All the films from all the editions, including those subsequently removed, presently totalling 1167. An easy way of seeing how…
Enter the World of Pandora.
In the 22nd century, a paraplegic Marine is dispatched to the moon Pandora on a unique mission, but becomes torn between following orders and protecting an alien civilization.
James Cameron's next film is just going to be footage of him squealing with glee, naked, touching himself, in a pile of your hard earned money, on a greenscreen backdrop, in 3D, mocking you for spending so much cash to see his hokey movies. You'll love it and it will break all kinds of records and James Cameron will then buy the moon.
...Right. Ok, so I'll be honest. The first time I saw this I thought it was a technological masterpiece and was blown away by what I was watching. I rated it 4 stars.
Now, watching it at home on the small screen, I had to struggle to finish it. I was bored out of my skull. Sure, it is still a feast of well made CGI and innovative technology and I applaud Cameron for it. But he should have thought about the plot a bit harder. Just a tad.
Still, the plot is what it is and doesn't do justice to the visual achievements, but that's not what irked me about it now. This film's ego is too big. It…
The most overrated movie of all time.
James Cameron's Avatar, above all else, is a transporting and utterly breathtaking experience. Let's face it, whether you were for or against this movie from the beginning, you cannot deny the miraculous and wondrous scope of the entire project. In terms of the hype and build-up for the film's initial release, there has never been a film that was as-talked about and water-cooler friendly than Avatar. Hell, I remember going to see the film opening night on the biggest screen possible in 3D, and at least three people that I knew were there. It was an event, one that brought the collective moviegoing audience together for a ride that hasn't been bested in modern cinema.
Now, I'm just going to…
Performances : 5.5/10
Story : 4/10
Production : 8/10
Overall : 5.83/10
Normally I wouldn't review Avatar. It's too early in the morning (it's Noon, I know) and I have no burning desire to write. Honestly, I'm only doing this so I can bounce my Noah review off of my main page. It's been up there for almost a week and while I'm happy with how it came out I'm tired of the religious debate, especially since that's not what I wrote it looking for. Also, I hate being called a retard because of my completely subjective ratings system. But hey, every orchard has its rotten apples, or something.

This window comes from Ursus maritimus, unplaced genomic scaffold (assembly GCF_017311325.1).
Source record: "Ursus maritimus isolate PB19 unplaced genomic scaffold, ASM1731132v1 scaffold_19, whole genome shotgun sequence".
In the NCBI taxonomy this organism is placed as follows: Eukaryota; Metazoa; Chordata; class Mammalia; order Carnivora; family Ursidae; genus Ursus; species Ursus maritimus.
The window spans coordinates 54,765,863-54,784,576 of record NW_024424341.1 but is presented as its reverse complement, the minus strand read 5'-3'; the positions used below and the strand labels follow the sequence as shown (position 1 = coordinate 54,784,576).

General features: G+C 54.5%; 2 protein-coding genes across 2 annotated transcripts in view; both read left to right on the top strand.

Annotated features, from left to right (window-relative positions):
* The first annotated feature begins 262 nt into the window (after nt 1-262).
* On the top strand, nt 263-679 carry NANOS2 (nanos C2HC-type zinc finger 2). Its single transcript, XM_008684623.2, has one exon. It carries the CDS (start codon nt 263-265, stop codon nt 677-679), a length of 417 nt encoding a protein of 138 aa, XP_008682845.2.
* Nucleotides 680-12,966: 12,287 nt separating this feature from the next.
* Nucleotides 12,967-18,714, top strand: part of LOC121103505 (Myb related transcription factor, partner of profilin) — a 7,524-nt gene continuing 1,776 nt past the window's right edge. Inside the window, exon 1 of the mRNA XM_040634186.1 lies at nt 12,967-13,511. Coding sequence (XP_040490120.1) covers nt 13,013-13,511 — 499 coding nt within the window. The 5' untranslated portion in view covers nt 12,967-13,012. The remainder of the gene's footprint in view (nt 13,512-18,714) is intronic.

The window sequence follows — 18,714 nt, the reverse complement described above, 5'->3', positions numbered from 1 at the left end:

Avatar was a fucking let-down. I've heard people raving about…
Today as the highest grossing film of all time, I get the impression that 'Avatar' has not stayed in the hearts and minds of its audience in the way many other high grossing films have - including James Cameron's 'Titanic'. I was wondering with the prospect of three, yes three, 'Avatar' sequels on the horizon are we as the general film watching community that bothered to return to the world of Pandora and the giant blue tribe of Na'vi? Three sequels is some serious overkill right there so that in itself is rather off putting to me but I do get the impression that not many people are even bothered for even one!
Now I have always liked the film…
Yes, the plot is unoriginal and the characters are weak, but the incredible visual spectacle of AVATAR is what really got me interested in filmmaking when I saw it in 2009. The whole movie is immersive, James Cameron’s direction is colorful and imaginative, the music is riveting and every shot of the beautiful cinematography leaves something to behold. I understand completely that many think it’s overrated, but this is the film that made me appreciate film as an art form, and that's why it’s so special to me.
Rewatched the extended edition. This movie has gone from 4,5 stars to 1,5 to 3 to finally 3,5 stars now. I'm able to look past the cameron-isms, the thin characters and horrible dialogue, and just marvel at it's entertainment value and visual spectacle.
The one legitimately interesting thing about this movie also happens to be its central conceit. In The Jazz Singer, Al Jolson’s trademark line “You ain’t heard nothin’ yet” became a double entendre that conveniently marked a new age in film. Similarly, the avatars in Cameron’s film signal a new era in special effects. Within the narrative, they are explicitly designed to evoke life but are in fact remote-controlled suits. The goal of animation has always been to convince us for a brief time that we’re watching real people instead of an assortment of shapes. With Avatar’s final image — a pair of eyes opening — Cameron states that this goal has been finally attained. Real life has been breathed into…
Oh boy was this overrated. Smurfs 18+.
I want to live in that glow-in-the-dark planet too!
- A Trip to the Moon
- The Great Train Robbery
- The Birth of a Nation
- Les Vampires
- Only God Forgives
- Fear and Loathing in Las Vegas
- Spring Breakers
- A Field in England
Recently, I've become aware that certain films are able to transcend the medium by being completely self-assured in their atmospheres…
- The Racket
- 7th Heaven
- Sunrise: A Song of Two Humans
- Chang: A Drama of the Wilderness
Every film that has ever been nominated for an Academy Award in any category. Enjoy!